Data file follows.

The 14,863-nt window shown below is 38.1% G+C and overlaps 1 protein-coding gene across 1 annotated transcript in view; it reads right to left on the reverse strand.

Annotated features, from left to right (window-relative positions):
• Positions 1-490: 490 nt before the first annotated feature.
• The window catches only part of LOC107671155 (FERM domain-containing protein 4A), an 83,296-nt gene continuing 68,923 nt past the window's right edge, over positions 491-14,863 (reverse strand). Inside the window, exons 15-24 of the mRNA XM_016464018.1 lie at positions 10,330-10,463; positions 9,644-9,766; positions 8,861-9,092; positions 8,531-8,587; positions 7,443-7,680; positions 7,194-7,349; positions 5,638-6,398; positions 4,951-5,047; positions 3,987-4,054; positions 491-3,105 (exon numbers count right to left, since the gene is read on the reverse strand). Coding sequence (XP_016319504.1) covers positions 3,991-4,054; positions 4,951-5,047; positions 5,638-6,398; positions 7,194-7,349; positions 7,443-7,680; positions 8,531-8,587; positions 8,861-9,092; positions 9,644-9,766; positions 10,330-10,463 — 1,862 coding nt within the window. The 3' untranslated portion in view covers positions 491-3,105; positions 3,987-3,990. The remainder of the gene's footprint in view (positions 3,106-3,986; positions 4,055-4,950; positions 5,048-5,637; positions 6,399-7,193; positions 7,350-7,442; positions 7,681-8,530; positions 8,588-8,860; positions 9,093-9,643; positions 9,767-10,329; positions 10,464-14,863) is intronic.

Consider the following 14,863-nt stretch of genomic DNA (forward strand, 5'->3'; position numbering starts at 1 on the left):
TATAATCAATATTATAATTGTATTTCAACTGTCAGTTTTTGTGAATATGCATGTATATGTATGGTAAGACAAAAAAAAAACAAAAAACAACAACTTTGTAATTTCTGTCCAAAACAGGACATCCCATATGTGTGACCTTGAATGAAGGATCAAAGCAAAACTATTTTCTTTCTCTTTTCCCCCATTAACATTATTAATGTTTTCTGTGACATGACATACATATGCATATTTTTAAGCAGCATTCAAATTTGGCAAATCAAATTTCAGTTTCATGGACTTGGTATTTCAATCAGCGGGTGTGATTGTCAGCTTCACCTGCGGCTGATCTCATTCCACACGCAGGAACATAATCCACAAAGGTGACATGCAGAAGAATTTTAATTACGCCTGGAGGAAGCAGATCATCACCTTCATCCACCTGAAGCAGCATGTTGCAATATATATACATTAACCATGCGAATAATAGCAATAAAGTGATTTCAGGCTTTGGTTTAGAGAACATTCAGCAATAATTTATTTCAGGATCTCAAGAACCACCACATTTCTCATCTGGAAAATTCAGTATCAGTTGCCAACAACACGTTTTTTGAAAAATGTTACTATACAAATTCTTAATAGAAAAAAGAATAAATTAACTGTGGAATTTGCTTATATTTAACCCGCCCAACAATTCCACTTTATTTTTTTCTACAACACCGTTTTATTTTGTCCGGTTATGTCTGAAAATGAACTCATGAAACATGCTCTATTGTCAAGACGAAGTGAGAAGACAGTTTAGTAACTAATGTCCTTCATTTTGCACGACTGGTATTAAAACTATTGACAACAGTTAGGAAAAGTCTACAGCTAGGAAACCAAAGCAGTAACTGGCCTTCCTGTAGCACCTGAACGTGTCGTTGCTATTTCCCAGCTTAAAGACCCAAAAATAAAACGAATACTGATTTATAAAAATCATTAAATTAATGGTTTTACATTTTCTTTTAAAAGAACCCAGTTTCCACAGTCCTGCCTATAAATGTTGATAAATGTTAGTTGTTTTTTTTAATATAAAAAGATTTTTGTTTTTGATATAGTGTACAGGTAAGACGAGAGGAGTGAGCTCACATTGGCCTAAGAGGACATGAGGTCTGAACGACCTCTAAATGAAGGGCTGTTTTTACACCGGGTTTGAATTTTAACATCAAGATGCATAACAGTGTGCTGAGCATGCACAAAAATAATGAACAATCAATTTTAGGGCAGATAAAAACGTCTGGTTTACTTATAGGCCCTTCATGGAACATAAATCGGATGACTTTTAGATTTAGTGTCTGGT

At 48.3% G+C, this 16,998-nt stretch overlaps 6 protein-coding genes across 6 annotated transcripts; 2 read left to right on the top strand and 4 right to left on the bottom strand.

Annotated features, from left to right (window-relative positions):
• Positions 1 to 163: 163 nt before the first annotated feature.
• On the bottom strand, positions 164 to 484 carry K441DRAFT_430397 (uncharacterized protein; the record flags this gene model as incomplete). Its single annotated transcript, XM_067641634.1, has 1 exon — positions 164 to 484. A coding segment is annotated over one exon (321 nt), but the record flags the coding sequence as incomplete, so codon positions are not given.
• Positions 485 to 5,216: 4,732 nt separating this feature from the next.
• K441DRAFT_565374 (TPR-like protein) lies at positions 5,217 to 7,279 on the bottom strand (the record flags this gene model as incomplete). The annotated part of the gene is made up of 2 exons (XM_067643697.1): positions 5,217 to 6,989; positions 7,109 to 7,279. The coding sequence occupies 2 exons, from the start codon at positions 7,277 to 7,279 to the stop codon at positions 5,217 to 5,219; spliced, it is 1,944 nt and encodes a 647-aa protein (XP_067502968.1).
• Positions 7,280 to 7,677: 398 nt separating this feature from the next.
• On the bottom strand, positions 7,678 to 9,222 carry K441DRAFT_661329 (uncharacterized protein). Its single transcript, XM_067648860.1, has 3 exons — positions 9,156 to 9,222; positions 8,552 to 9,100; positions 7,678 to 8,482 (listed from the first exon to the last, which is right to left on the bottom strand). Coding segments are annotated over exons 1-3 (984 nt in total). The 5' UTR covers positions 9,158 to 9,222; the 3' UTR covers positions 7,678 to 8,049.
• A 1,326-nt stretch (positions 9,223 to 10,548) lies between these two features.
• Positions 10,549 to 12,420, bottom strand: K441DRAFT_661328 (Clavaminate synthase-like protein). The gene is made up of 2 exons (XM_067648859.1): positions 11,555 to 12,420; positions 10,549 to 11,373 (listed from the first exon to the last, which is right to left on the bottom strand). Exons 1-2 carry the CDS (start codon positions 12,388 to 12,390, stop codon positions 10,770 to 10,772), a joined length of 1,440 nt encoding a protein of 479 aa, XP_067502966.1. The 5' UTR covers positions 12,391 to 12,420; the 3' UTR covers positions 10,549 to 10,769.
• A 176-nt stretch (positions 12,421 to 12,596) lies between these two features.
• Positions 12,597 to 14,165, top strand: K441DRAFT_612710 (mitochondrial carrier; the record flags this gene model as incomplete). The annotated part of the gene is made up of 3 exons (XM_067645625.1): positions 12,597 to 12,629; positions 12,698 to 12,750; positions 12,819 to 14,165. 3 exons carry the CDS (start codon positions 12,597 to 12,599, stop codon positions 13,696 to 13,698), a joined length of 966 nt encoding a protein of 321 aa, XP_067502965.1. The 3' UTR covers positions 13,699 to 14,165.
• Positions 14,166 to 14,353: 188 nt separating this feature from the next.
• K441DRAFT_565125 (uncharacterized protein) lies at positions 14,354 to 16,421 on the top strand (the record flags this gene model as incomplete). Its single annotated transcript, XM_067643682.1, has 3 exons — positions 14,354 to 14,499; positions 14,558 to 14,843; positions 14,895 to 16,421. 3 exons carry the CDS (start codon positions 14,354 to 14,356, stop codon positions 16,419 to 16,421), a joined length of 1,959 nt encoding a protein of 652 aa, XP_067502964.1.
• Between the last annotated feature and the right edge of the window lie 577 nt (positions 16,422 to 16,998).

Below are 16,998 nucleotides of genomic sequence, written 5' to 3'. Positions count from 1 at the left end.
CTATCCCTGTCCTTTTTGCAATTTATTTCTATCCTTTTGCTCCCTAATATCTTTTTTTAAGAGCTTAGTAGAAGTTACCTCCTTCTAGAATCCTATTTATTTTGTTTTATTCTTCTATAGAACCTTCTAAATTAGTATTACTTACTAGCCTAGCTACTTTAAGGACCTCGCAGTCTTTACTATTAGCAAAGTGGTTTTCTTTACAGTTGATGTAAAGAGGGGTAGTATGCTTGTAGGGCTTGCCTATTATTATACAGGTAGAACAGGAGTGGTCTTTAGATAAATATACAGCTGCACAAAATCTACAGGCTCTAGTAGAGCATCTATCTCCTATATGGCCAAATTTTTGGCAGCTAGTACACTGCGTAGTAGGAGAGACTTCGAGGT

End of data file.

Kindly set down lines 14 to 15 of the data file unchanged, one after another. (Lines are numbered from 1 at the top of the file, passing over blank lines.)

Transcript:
• On the bottom strand, positions 7,678 to 9,222 carry K441DRAFT_661329 (uncharacterized protein). Its single transcript, XM_067648860.1, has 3 exons — positions 9,156 to 9,222; positions 8,552 to 9,100; positions 7,678 to 8,482 (listed from the first exon to the last, which is right to left on the bottom strand). Coding segments are annotated over exons 1-3 (984 nt in total). The 5' UTR covers positions 9,158 to 9,222; the 3' UTR covers positions 7,678 to 8,049.
• A 1,326-nt stretch (positions 9,223 to 10,548) lies between these two features.